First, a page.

Rigid value chains, hierarchical internal communication and one-sided mass communication with a broadcasting function to the outside. Digital change therefore requires companies to adapt to new opportunities, so ultimately it is always people who have to change the most in the context of new technology.
Change Management: “Solve your carnival problem!”
You are a change management consultant: For many, this is still an abstract concept. Suppose I am a medium-sized automotive supplier and come to you. Can you briefly describe for us what the first steps in your consulting process are?
Yes very much. The very first thing is: solve your carnival problem. There is carnival here in Cologne, but also in Düsseldorf, Mainz, Venice and Rio. And there is always the same word, but they are completely different concepts. And that’s exactly how it is in digitization.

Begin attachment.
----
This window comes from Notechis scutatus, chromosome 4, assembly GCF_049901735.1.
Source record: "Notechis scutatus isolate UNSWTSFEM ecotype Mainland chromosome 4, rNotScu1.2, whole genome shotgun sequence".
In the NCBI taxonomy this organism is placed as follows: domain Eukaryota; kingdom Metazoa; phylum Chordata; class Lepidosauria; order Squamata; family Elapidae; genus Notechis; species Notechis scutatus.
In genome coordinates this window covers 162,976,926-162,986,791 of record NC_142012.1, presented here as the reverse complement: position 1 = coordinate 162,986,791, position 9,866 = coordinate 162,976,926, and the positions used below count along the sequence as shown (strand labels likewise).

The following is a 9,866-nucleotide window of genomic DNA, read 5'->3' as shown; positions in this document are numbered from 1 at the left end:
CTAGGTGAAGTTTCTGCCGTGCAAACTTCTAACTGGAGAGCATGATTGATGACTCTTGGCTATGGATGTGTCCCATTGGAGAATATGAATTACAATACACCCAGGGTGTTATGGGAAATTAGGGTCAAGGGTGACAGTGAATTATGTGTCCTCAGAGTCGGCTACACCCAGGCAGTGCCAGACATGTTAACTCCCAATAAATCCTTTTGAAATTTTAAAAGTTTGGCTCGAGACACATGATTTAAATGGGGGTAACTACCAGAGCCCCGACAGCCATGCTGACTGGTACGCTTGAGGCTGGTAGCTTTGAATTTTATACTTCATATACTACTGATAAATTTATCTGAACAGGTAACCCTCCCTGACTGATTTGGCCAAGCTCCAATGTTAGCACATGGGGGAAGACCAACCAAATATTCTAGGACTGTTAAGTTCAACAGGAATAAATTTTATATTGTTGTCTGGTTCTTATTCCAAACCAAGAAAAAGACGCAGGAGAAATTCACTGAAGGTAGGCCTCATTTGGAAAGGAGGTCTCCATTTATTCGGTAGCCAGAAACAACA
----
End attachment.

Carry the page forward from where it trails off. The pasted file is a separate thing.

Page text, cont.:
That means one of the most important tips I can give companies is: First talk about the same thing. I usually do this in a first kick-off workshop, which usually lasts half a day: I grab the most important people and ask:
Who must have understood all of this, that they are talking about the same thing first, not that one party is celebrating carnival in Rio and the other in Venice, but that they are organizing the same party. That sounds totally banal, but based on 15 years of experience it is the most important point.
If I don’t have a uniform understanding of what the core of digital structural change is, what the three most important drivers are, then I can’t develop a uniform goal or strategy. As part of the common goal reflection, I work the following three points first through point one: